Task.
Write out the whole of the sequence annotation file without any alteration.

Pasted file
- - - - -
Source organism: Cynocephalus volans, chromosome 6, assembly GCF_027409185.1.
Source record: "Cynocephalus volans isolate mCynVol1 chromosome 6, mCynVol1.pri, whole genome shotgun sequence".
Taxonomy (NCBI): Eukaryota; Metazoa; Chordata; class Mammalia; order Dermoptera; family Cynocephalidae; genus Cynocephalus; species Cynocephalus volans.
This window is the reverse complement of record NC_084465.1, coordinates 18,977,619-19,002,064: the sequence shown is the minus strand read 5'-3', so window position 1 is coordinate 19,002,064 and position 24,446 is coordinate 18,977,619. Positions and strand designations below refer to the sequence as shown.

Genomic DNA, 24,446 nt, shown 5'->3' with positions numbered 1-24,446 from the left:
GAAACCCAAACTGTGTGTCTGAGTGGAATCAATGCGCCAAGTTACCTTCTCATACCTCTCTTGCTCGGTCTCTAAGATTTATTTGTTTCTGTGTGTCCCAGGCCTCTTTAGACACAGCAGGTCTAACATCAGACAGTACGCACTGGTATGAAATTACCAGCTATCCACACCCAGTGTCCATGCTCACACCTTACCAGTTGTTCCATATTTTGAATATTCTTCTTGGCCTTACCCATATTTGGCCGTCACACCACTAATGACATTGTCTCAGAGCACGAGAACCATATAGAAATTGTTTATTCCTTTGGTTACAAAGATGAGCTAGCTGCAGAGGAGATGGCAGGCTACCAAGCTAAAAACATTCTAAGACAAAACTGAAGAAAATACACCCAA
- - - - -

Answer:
Source organism: Cynocephalus volans, chromosome 6, assembly GCF_027409185.1.
Source record: "Cynocephalus volans isolate mCynVol1 chromosome 6, mCynVol1.pri, whole genome shotgun sequence".
Taxonomy (NCBI): Eukaryota; Metazoa; Chordata; class Mammalia; order Dermoptera; family Cynocephalidae; genus Cynocephalus; species Cynocephalus volans.
This window is the reverse complement of record NC_084465.1, coordinates 18,977,619-19,002,064: the sequence shown is the minus strand read 5'-3', so window position 1 is coordinate 19,002,064 and position 24,446 is coordinate 18,977,619. Positions and strand designations below refer to the sequence as shown.

Genomic DNA, 24,446 nt, shown 5'->3' with positions numbered 1-24,446 from the left:
GAAACCCAAACTGTGTGTCTGAGTGGAATCAATGCGCCAAGTTACCTTCTCATACCTCTCTTGCTCGGTCTCTAAGATTTATTTGTTTCTGTGTGTCCCAGGCCTCTTTAGACACAGCAGGTCTAACATCAGACAGTACGCACTGGTATGAAATTACCAGCTATCCACACCCAGTGTCCATGCTCACACCTTACCAGTTGTTCCATATTTTGAATATTCTTCTTGGCCTTACCCATATTTGGCCGTCACACCACTAATGACATTGTCTCAGAGCACGAGAACCATATAGAAATTGTTTATTCCTTTGGTTACAAAGATGAGCTAGCTGCAGAGGAGATGGCAGGCTACCAAGCTAAAAACATTCTAAGACAAAACTGAAGAAAATACACCCAA